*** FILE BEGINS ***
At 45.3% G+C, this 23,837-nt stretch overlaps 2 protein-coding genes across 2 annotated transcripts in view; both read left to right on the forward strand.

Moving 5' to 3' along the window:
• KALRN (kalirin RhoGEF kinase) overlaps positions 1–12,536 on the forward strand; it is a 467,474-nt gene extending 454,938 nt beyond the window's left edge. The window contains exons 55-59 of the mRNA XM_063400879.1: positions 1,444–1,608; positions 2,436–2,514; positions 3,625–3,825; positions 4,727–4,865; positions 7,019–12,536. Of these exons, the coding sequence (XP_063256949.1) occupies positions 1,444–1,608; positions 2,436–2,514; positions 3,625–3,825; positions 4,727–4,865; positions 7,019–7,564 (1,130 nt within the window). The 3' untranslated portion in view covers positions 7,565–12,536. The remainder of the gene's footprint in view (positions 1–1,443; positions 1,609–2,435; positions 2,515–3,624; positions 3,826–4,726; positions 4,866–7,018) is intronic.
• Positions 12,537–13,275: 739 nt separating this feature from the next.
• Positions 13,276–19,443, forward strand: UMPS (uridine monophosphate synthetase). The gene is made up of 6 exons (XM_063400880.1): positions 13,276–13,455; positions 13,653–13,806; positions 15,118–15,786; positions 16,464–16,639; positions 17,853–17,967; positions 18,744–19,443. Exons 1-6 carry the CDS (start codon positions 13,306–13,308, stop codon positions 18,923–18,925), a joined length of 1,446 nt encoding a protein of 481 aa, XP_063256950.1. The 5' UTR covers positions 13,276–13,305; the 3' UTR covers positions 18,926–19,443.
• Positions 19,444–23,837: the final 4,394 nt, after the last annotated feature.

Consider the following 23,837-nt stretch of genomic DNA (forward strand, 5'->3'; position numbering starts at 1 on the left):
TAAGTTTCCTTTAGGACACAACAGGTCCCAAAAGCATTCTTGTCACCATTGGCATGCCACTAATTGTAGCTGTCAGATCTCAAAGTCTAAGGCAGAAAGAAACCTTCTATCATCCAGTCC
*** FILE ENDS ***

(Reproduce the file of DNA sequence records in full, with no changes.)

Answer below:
At 45.3% G+C, this 23,837-nt stretch overlaps 2 protein-coding genes across 2 annotated transcripts in view; both read left to right on the forward strand.

Moving 5' to 3' along the window:
• KALRN (kalirin RhoGEF kinase) overlaps positions 1–12,536 on the forward strand; it is a 467,474-nt gene extending 454,938 nt beyond the window's left edge. The window contains exons 55-59 of the mRNA XM_063400879.1: positions 1,444–1,608; positions 2,436–2,514; positions 3,625–3,825; positions 4,727–4,865; positions 7,019–12,536. Of these exons, the coding sequence (XP_063256949.1) occupies positions 1,444–1,608; positions 2,436–2,514; positions 3,625–3,825; positions 4,727–4,865; positions 7,019–7,564 (1,130 nt within the window). The 3' untranslated portion in view covers positions 7,565–12,536. The remainder of the gene's footprint in view (positions 1–1,443; positions 1,609–2,435; positions 2,515–3,624; positions 3,826–4,726; positions 4,866–7,018) is intronic.
• Positions 12,537–13,275: 739 nt separating this feature from the next.
• Positions 13,276–19,443, forward strand: UMPS (uridine monophosphate synthetase). The gene is made up of 6 exons (XM_063400880.1): positions 13,276–13,455; positions 13,653–13,806; positions 15,118–15,786; positions 16,464–16,639; positions 17,853–17,967; positions 18,744–19,443. Exons 1-6 carry the CDS (start codon positions 13,306–13,308, stop codon positions 18,923–18,925), a joined length of 1,446 nt encoding a protein of 481 aa, XP_063256950.1. The 5' UTR covers positions 13,276–13,305; the 3' UTR covers positions 18,926–19,443.
• Positions 19,444–23,837: the final 4,394 nt, after the last annotated feature.

Consider the following 23,837-nt stretch of genomic DNA (forward strand, 5'->3'; position numbering starts at 1 on the left):
TAAGTTTCCTTTAGGACACAACAGGTCCCAAAAGCATTCTTGTCACCATTGGCATGCCACTAATTGTAGCTGTCAGATCTCAAAGTCTAAGGCAGAAAGAAACCTTCTATCATCCAGTCC